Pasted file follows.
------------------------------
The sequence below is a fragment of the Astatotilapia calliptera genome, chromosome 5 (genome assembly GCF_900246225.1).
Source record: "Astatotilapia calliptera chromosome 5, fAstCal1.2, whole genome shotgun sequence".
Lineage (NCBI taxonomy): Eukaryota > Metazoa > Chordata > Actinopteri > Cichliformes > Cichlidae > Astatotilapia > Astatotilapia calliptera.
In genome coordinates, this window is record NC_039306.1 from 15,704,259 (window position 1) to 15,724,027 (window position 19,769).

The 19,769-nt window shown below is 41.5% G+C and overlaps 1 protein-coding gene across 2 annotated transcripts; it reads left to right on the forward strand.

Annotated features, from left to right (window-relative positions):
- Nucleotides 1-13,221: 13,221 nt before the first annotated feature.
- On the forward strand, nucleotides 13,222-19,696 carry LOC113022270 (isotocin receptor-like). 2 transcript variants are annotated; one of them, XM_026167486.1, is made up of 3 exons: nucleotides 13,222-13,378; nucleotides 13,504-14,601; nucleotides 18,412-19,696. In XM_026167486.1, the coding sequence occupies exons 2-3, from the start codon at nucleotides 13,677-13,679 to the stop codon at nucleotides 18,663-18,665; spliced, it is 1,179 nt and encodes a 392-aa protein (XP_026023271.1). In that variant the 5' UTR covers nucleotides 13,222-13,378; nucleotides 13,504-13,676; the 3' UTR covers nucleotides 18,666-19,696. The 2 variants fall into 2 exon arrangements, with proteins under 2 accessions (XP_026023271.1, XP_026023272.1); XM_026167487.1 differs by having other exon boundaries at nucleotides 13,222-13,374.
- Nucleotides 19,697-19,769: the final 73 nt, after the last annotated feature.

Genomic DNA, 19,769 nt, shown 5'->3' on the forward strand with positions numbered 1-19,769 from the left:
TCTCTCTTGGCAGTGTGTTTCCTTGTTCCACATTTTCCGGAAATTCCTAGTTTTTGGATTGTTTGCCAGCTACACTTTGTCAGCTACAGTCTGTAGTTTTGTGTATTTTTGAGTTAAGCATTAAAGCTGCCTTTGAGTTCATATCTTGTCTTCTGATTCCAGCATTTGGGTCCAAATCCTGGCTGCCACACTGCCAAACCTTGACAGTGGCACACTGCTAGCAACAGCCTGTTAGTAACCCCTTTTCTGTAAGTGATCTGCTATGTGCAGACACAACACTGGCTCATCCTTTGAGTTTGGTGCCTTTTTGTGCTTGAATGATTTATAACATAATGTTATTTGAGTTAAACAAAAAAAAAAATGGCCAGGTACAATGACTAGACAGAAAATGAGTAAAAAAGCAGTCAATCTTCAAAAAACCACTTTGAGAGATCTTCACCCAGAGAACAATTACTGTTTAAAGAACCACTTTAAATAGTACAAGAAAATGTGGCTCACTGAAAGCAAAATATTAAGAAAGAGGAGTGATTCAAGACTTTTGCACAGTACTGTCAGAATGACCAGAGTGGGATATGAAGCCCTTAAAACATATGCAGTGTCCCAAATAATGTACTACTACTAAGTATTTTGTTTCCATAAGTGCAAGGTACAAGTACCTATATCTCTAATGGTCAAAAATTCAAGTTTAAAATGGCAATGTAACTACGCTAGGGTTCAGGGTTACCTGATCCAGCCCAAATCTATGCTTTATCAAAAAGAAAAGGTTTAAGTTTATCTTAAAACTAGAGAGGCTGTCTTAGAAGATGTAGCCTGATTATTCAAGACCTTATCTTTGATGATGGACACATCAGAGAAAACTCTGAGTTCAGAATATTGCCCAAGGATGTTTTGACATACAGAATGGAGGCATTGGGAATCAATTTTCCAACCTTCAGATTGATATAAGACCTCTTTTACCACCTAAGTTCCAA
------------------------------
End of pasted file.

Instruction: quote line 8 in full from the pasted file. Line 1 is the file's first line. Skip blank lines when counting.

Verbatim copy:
- On the forward strand, nucleotides 13,222-19,696 carry LOC113022270 (isotocin receptor-like). 2 transcript variants are annotated; one of them, XM_026167486.1, is made up of 3 exons: nucleotides 13,222-13,378; nucleotides 13,504-14,601; nucleotides 18,412-19,696. In XM_026167486.1, the coding sequence occupies exons 2-3, from the start codon at nucleotides 13,677-13,679 to the stop codon at nucleotides 18,663-18,665; spliced, it is 1,179 nt and encodes a 392-aa protein (XP_026023271.1). In that variant the 5' UTR covers nucleotides 13,222-13,378; nucleotides 13,504-13,676; the 3' UTR covers nucleotides 18,666-19,696. The 2 variants fall into 2 exon arrangements, with proteins under 2 accessions (XP_026023271.1, XP_026023272.1); XM_026167487.1 differs by having other exon boundaries at nucleotides 13,222-13,374.